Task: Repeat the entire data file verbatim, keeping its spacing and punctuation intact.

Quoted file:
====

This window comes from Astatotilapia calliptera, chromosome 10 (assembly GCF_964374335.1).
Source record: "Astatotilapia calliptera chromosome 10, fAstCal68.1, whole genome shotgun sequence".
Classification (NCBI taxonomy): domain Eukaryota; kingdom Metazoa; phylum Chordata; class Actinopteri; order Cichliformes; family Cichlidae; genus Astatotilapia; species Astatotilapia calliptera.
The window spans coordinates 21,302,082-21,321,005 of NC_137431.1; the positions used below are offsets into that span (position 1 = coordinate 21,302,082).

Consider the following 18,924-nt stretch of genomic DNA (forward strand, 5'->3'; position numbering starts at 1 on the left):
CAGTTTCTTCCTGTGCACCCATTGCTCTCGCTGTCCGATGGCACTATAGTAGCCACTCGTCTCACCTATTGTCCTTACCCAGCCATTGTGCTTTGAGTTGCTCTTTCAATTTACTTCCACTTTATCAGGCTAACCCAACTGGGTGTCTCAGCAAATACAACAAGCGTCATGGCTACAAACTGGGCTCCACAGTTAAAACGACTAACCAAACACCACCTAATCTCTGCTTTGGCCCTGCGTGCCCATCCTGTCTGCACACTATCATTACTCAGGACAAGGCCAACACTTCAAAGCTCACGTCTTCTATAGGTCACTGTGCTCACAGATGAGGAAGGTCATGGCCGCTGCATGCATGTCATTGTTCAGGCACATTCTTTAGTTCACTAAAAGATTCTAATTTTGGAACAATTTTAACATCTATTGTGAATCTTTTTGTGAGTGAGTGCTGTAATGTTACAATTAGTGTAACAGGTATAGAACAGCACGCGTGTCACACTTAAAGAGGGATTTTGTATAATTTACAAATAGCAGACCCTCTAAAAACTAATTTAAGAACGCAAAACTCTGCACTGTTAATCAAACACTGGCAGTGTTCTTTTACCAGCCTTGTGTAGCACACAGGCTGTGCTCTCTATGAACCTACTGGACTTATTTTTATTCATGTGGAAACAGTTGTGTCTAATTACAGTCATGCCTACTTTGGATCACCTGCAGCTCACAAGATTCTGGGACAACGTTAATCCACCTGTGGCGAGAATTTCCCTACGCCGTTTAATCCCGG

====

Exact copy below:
This window comes from Astatotilapia calliptera, chromosome 10 (assembly GCF_964374335.1).
Source record: "Astatotilapia calliptera chromosome 10, fAstCal68.1, whole genome shotgun sequence".
Classification (NCBI taxonomy): domain Eukaryota; kingdom Metazoa; phylum Chordata; class Actinopteri; order Cichliformes; family Cichlidae; genus Astatotilapia; species Astatotilapia calliptera.
The window spans coordinates 21,302,082-21,321,005 of NC_137431.1; the positions used below are offsets into that span (position 1 = coordinate 21,302,082).

Consider the following 18,924-nt stretch of genomic DNA (forward strand, 5'->3'; position numbering starts at 1 on the left):
CAGTTTCTTCCTGTGCACCCATTGCTCTCGCTGTCCGATGGCACTATAGTAGCCACTCGTCTCACCTATTGTCCTTACCCAGCCATTGTGCTTTGAGTTGCTCTTTCAATTTACTTCCACTTTATCAGGCTAACCCAACTGGGTGTCTCAGCAAATACAACAAGCGTCATGGCTACAAACTGGGCTCCACAGTTAAAACGACTAACCAAACACCACCTAATCTCTGCTTTGGCCCTGCGTGCCCATCCTGTCTGCACACTATCATTACTCAGGACAAGGCCAACACTTCAAAGCTCACGTCTTCTATAGGTCACTGTGCTCACAGATGAGGAAGGTCATGGCCGCTGCATGCATGTCATTGTTCAGGCACATTCTTTAGTTCACTAAAAGATTCTAATTTTGGAACAATTTTAACATCTATTGTGAATCTTTTTGTGAGTGAGTGCTGTAATGTTACAATTAGTGTAACAGGTATAGAACAGCACGCGTGTCACACTTAAAGAGGGATTTTGTATAATTTACAAATAGCAGACCCTCTAAAAACTAATTTAAGAACGCAAAACTCTGCACTGTTAATCAAACACTGGCAGTGTTCTTTTACCAGCCTTGTGTAGCACACAGGCTGTGCTCTCTATGAACCTACTGGACTTATTTTTATTCATGTGGAAACAGTTGTGTCTAATTACAGTCATGCCTACTTTGGATCACCTGCAGCTCACAAGATTCTGGGACAACGTTAATCCACCTGTGGCGAGAATTTCCCTACGCCGTTTAATCCCGG